Difference between revisions of "Programming"

(Python)
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== Python ==
 
== Python ==
  
[https://www.python.org Python] is a language widely used in the climate community for data analysis.
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[https://www.python.org Python] is a language widely used in the climate community for data analysis. It's also one of the most commonly used languages generally, knowing Python is a very useful skill.
  
 
'''Beginner'''
 
'''Beginner'''
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'''Intermediate'''
 
'''Intermediate'''
 
* [https://docs.python.org/3/ Python Language Documentation]
 
* [https://docs.python.org/3/ Python Language Documentation]
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'''Advanced'''
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* [https://dask.org/ Dask (parallelisation library)]
  
 
=== Jupyter Notebooks ===
 
=== Jupyter Notebooks ===
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A handy way to work with Python is to use the [https://jupyter.org/ Jupyter Notebook] interface. This lets you make documents combining text, python code and images. You can run Jupyter at NCI using the [[Conda#Interactive_Analysis_.2F_Jupyter|CLEX Conda environment]].
  
 
=== Plotting ===
 
=== Plotting ===
  
=== Analysing NetCDF data ===
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[https://matplotlib.org/ Matplotlib] is the starting point for Python plotting. Most of the time you use its [https://matplotlib.org/stable/api/_as_gen/matplotlib.pyplot.html pyplot] interface, which is much easier to work with.
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If you're making plots on a map check out the [https://scitools.org.uk/cartopy/docs/latest/ Cartopy] library - this handles things like map projections, drawing coastlines and adding background images.
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=== Analysing data ===
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The [http://xarray.pydata.org/en/stable/ xarray] library is a great place to start if you're working with gridded NetCDF data. It allows you to easily open a file, perform common types of analyses like climatologies, and easily plot results.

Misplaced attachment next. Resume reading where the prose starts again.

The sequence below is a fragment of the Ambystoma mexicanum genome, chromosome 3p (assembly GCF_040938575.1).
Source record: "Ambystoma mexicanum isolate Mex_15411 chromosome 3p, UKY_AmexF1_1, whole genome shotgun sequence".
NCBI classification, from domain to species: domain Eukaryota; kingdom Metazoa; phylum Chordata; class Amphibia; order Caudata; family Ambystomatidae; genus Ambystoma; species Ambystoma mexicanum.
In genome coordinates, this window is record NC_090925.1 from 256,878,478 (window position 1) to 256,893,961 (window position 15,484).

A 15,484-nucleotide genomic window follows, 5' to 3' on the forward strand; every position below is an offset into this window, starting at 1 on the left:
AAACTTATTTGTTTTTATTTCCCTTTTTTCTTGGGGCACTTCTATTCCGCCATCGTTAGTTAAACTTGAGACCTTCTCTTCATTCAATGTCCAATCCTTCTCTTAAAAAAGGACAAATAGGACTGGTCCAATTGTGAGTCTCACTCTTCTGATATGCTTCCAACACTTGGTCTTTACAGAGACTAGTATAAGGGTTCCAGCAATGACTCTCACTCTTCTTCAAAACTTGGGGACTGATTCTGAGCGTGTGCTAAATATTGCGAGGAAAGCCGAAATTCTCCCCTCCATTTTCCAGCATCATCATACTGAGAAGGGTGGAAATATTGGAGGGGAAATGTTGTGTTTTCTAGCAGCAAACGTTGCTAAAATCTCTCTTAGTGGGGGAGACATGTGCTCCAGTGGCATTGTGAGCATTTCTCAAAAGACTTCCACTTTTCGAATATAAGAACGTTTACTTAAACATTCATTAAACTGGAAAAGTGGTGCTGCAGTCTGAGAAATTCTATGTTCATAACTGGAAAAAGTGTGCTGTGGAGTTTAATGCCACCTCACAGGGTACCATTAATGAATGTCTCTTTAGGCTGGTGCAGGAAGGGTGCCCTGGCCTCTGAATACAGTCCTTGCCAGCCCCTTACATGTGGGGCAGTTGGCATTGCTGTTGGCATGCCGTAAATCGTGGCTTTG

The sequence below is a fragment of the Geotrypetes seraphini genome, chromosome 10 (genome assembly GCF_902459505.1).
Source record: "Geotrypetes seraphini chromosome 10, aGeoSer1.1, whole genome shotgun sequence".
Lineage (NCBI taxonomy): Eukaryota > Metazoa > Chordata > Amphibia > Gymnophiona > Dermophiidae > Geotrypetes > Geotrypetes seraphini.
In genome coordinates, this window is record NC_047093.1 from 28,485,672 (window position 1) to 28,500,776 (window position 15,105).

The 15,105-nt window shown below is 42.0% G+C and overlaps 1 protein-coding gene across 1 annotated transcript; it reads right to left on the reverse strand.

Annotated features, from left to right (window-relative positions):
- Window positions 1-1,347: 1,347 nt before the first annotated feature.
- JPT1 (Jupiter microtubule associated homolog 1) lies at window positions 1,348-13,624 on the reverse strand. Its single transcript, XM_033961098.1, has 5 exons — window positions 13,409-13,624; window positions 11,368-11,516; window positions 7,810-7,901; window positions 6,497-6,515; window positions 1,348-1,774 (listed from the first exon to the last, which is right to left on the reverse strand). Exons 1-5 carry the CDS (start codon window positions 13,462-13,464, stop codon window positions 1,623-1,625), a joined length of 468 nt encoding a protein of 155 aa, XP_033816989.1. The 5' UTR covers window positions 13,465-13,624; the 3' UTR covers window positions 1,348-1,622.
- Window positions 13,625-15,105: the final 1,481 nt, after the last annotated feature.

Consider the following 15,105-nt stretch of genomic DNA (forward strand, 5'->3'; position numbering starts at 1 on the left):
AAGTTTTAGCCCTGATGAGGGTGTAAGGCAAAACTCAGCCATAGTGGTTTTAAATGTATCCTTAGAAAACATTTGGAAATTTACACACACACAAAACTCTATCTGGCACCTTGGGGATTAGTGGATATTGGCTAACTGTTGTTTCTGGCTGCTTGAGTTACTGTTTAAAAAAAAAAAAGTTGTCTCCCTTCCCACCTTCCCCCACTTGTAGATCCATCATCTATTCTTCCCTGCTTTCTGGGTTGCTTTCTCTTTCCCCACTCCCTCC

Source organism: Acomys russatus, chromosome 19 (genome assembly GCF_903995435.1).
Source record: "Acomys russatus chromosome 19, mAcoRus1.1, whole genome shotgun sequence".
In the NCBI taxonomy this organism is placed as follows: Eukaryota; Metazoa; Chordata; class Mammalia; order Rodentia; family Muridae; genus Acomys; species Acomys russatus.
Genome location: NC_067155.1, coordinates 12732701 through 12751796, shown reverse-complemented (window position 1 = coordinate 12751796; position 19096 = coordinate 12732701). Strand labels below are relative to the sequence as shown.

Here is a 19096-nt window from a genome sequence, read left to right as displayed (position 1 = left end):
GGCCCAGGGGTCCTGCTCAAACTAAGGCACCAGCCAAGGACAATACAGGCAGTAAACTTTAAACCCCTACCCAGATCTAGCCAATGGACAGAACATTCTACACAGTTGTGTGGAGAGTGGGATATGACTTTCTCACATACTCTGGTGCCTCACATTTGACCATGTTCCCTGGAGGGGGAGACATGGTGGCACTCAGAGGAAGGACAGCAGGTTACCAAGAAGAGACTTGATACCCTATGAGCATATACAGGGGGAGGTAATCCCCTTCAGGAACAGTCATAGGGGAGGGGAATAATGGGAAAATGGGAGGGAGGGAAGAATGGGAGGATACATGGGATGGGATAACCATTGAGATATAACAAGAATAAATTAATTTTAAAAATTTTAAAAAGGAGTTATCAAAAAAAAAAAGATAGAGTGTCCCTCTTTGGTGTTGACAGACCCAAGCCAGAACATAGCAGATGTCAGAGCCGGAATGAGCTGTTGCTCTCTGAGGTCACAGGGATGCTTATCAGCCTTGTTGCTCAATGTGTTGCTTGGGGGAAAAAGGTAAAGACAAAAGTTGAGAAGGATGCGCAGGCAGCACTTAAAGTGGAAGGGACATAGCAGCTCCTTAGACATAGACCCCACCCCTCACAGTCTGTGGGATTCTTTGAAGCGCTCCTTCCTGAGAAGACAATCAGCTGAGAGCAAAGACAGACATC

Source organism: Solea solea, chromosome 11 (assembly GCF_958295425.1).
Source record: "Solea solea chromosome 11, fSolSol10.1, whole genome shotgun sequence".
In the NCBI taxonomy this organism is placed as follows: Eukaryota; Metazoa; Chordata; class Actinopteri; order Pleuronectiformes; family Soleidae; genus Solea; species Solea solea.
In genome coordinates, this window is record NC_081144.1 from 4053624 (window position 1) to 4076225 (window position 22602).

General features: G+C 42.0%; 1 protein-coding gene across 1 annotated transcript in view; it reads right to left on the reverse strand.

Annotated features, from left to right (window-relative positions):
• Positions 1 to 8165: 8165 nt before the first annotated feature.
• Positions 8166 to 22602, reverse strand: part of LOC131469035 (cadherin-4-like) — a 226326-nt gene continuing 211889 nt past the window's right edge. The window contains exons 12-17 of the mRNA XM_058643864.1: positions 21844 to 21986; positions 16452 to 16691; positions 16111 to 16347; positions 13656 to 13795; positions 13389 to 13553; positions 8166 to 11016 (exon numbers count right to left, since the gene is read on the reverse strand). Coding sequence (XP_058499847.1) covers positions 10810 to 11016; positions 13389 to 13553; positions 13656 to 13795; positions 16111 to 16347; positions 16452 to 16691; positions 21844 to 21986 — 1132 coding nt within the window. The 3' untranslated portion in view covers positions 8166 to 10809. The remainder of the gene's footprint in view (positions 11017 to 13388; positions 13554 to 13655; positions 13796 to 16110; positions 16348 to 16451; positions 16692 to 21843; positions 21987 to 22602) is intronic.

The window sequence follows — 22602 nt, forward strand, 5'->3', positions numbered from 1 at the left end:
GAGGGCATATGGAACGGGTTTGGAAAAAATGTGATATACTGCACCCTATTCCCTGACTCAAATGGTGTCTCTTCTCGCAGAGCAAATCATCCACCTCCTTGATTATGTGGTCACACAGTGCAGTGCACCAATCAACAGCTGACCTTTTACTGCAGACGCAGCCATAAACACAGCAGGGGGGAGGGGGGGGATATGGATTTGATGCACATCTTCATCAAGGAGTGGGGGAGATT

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[https://pandas.pydata.org/ Pandas] is a similar library for tabular data, like you'd get from observations at a weather station.
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[https://numpy.org/ Numpy] and [https://www.scipy.org/ Scipy] are the grandfathers of Python science. They provide optimised versions of standard mathematical functions, especially for working with arrays. Xarray and Pandas both use Numpy arrays to store data.
  
 
== Fortran ==
 
== Fortran ==

Revision as of 00:30, 29 April 2021

Starting point for topics related to programming

Python

Python is a language widely used in the climate community for data analysis. It's also one of the most commonly used languages generally, knowing Python is a very useful skill.

Beginner

Intermediate

Advanced

Jupyter Notebooks

A handy way to work with Python is to use the Jupyter Notebook interface. This lets you make documents combining text, python code and images. You can run Jupyter at NCI using the CLEX Conda environment.

Plotting

Matplotlib is the starting point for Python plotting. Most of the time you use its pyplot interface, which is much easier to work with.

If you're making plots on a map check out the Cartopy library - this handles things like map projections, drawing coastlines and adding background images.

Analysing data

The xarray library is a great place to start if you're working with gridded NetCDF data. It allows you to easily open a file, perform common types of analyses like climatologies, and easily plot results.

Pandas is a similar library for tabular data, like you'd get from observations at a weather station.

Numpy and Scipy are the grandfathers of Python science. They provide optimised versions of standard mathematical functions, especially for working with arrays. Xarray and Pandas both use Numpy arrays to store data.

Fortran

Parallel Programming

Debugging

Bash

Bash is the most common language used in the Linux terminal, though there are alternatives like 'csh' and 'zsh'. There are a wide variety of command line programs available

Beginner


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Pages about programming related topics

Running IPython Notebook

Jenkins

Object-oriented Fortran

FortranIntro

Hybridmpi

Python